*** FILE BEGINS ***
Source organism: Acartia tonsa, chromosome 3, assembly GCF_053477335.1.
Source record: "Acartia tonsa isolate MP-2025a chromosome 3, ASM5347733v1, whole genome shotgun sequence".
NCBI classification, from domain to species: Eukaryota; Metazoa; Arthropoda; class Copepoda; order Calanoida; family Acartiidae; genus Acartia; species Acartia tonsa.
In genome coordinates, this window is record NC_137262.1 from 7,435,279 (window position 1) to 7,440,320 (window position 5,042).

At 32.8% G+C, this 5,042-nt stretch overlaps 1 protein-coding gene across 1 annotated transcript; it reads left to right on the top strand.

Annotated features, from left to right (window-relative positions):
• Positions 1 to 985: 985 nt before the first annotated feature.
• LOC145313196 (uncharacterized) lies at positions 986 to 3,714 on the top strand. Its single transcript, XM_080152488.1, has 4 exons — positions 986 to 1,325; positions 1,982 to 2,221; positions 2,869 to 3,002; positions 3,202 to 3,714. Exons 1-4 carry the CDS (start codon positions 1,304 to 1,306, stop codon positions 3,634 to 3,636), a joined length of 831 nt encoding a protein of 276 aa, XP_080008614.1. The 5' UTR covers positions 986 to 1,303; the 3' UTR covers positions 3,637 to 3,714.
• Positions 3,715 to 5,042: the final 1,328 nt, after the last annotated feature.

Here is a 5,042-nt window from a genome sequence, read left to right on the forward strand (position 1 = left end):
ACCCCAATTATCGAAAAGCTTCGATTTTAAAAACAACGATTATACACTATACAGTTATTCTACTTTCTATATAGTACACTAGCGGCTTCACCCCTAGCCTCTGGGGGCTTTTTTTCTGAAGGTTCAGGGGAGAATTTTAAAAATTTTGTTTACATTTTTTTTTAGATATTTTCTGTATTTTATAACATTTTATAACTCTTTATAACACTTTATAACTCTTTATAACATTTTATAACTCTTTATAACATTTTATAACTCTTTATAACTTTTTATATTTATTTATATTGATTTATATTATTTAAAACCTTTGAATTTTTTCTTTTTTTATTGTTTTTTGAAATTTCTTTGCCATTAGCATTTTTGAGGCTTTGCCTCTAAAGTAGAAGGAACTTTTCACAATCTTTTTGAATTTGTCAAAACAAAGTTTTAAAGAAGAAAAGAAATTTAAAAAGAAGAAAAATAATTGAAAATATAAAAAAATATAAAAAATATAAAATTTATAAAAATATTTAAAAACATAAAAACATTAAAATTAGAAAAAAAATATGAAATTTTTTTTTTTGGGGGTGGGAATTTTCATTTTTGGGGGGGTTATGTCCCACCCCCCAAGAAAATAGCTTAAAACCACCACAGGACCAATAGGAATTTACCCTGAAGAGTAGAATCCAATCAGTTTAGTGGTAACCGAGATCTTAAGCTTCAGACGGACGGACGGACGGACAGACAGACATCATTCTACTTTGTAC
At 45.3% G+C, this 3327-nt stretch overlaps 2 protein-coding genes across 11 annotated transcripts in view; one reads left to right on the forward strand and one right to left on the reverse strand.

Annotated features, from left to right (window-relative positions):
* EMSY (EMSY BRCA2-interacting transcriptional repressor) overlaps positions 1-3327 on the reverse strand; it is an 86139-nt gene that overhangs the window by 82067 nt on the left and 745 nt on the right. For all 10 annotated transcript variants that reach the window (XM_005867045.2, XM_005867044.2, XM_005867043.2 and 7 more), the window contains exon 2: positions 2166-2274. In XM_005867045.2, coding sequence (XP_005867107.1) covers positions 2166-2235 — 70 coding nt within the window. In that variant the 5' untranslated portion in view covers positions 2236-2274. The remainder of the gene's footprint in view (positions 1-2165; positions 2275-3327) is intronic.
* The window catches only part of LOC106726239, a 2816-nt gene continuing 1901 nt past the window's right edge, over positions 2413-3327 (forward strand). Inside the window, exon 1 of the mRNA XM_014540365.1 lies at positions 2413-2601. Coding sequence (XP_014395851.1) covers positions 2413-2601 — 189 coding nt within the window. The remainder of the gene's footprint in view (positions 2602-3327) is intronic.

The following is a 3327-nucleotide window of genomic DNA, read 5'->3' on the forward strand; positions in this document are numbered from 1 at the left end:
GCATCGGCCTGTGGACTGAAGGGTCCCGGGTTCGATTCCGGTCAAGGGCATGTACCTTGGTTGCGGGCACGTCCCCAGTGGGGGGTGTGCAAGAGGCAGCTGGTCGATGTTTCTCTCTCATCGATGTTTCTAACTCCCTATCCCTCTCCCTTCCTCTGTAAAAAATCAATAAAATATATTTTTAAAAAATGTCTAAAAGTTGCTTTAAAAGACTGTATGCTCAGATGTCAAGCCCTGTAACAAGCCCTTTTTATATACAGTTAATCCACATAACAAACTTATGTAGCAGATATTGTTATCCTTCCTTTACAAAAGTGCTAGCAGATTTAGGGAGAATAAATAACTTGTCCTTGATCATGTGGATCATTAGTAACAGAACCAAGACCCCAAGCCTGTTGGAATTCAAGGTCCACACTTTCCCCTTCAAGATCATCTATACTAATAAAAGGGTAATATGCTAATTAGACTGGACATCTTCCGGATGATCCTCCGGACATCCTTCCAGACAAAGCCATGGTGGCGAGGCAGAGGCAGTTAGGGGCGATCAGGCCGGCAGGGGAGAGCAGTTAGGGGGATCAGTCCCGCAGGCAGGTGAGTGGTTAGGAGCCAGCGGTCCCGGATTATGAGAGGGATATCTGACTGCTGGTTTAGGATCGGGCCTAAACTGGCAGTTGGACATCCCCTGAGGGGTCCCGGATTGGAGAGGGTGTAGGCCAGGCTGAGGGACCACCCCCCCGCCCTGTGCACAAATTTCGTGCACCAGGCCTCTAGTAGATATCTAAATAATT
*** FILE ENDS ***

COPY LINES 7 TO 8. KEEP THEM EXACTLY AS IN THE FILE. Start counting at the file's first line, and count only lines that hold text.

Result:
• Positions 1 to 985: 985 nt before the first annotated feature.
• LOC145313196 (uncharacterized) lies at positions 986 to 3,714 on the top strand. Its single transcript, XM_080152488.1, has 4 exons — positions 986 to 1,325; positions 1,982 to 2,221; positions 2,869 to 3,002; positions 3,202 to 3,714. Exons 1-4 carry the CDS (start codon positions 1,304 to 1,306, stop codon positions 3,634 to 3,636), a joined length of 831 nt encoding a protein of 276 aa, XP_080008614.1. The 5' UTR covers positions 986 to 1,303; the 3' UTR covers positions 3,637 to 3,714.